The Great Pharaohs of Ancient Egypt course embarks on an episode about a pharaoh known as “the Great,” which is only fitting.
Wow, that’s a tortured opening. Meh, I’m going to leave it.
This time we are looking at Rameses the Great. There are a lot of high points to this episode, from a discussion of the dynastic difficulties following Tutankhamen’s death, to the naming conventions for pharaohs, to a discussion of Egyptian military practices.
And you know that last one is going to get me to prick up my ears.
But part of that last topic also raised my ire. Dr. Brier talks about the Battle of Kadesh in detail. He can do that because Rameses left lots of details regarding his great victory, something Dr. Brier expects he “dined out on” for quite some time: “Did I tell you about the time my army was outnumbered two to one and I was a no-shot super-hero? Oh, you’ll love this. So, you know the Hittites, right? . . .”
I’m going to save my ire for later. This is one of the episodes that overlaps with my other interests a fair amount. It has a lot of good stuff about the army in this episode – from the structure and hierarchy to the camp life on the march. Logistics, as always, was very important in the Battle of Kadesh, though it doesn’t sound like we have a completely clear idea how Egypt projected force into the Levant, but it did – sending an army of 20,000.
The Battle of Kadesh is pretty iconic as ancient battles go, but almost all of our sources – and as far as I know, all of our detailed sources – are Egyptian. This isn’t a problem for relying on them for information such as types of troops, organization of camps, and even order of march, but to accept everything the Egyptians claim about the battle as true – to me – seems like using Shakespeare’s Henry V as a primary source for the Battle of Agincourt.
Then again, I’m not a famed and successful professor.
In the end, I came out of this episode with a lot more knowledge than I went in with, and – as always – it held my attention and got me excited. I think, like other episodes, this one has a lot of grist for the mill when it comes to basic knowledge and inspiration. I love listening to Dr. Brier talk about Egyptian history, and he is definitely a fan of Rameses (though not as much as he is a fan of Sneferu). And Rameses was so great he gets two episodes, so there’s more where this came from.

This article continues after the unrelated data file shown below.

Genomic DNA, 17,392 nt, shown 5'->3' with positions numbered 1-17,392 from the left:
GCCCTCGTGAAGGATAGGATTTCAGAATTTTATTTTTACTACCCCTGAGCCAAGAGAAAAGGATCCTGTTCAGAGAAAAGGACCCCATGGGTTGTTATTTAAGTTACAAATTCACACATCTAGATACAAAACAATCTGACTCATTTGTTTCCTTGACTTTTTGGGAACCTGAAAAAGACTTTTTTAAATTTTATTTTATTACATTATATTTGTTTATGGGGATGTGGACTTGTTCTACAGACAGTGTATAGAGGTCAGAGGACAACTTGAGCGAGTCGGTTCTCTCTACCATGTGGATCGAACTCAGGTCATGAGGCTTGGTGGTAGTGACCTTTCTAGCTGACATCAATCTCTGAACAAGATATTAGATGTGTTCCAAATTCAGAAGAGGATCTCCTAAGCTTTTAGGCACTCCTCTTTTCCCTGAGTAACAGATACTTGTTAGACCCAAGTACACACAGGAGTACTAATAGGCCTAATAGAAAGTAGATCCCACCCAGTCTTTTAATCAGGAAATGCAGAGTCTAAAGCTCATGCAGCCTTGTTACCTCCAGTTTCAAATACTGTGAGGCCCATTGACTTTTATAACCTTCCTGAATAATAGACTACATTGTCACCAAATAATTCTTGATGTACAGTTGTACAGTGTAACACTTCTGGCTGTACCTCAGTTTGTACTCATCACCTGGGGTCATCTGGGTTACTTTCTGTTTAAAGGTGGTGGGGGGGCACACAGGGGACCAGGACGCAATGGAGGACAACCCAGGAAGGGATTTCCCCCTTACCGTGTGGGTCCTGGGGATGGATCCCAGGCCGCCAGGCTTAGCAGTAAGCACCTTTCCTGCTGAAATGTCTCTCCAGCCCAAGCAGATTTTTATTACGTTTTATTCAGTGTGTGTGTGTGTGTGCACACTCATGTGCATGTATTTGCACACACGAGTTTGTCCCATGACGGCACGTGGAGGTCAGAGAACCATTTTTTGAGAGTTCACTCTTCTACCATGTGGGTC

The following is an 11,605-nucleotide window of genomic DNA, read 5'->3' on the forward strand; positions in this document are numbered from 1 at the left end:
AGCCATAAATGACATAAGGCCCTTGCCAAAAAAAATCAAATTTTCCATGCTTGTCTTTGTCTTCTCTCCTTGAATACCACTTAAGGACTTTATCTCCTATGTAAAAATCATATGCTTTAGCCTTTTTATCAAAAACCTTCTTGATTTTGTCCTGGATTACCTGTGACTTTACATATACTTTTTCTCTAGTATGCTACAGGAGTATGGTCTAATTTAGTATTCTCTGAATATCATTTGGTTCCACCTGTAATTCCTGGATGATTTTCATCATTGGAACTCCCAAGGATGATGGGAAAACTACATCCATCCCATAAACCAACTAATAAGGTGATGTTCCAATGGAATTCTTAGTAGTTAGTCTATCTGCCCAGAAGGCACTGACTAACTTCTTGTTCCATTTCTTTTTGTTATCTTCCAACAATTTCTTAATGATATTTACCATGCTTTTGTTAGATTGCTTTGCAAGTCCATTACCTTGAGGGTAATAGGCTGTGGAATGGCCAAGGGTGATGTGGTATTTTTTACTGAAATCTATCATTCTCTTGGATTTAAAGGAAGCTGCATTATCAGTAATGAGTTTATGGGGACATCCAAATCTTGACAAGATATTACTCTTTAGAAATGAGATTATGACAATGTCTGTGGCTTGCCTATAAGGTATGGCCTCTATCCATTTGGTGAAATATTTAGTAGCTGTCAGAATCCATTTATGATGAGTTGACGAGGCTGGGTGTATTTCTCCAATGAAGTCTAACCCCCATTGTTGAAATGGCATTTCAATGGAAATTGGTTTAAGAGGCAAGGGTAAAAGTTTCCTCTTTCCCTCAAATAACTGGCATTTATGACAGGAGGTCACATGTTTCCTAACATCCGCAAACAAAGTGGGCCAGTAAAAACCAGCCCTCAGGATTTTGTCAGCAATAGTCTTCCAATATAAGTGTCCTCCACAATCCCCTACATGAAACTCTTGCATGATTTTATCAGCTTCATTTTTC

That makes me happy.
Yet as I mentioned above, I’m not 100% happy. This is what irks me. In relating the Battle of Kadesh, Rameses depicts himself as a super-hero – and whomever actually did the carving or wrote the papyrus or whatever other evidence we get from the Egyptian side, it’s Rameses’ perspective. He describes his “victory” (and minimal further research leads me to believe that this might not have been as complete a victory as he claims) in terms that wouldn’t be out of place on a North Korean biography of its first communist leader – Kim Il Sung. Rameses is surrounded and outnumbered, and not only does he rally the troops, he personally leads them and possibly shoots fireballs out of his arse.
Dr. Brier relates all this as fact. Unquestioning. Remember when we were talking about Hatshepsut? Remember how he made the claim – without explanation – that there was no way she actually led her troops into combat? Now he’s relating with complete sincerity – again, without explanation – something that sounds like utter bull$h!t. Okay, maybe there is good evidence that Hatshepsut was full of it while Rameses was not, but without providing that, it really sounds like assumptions and biases are at play.
And given that the main character of Nefertiti Overdrive is both a woman and the chief counsellor of the pharaoh, I do have a horse in this race. Even if I didn’t, even if I accepted that because she was a woman Hatshepsut could never lead an army, I would damn sure want to hear the strong corroborating evidence that Rameses hulked out and beat the Hittites, possibly with their own severed limbs.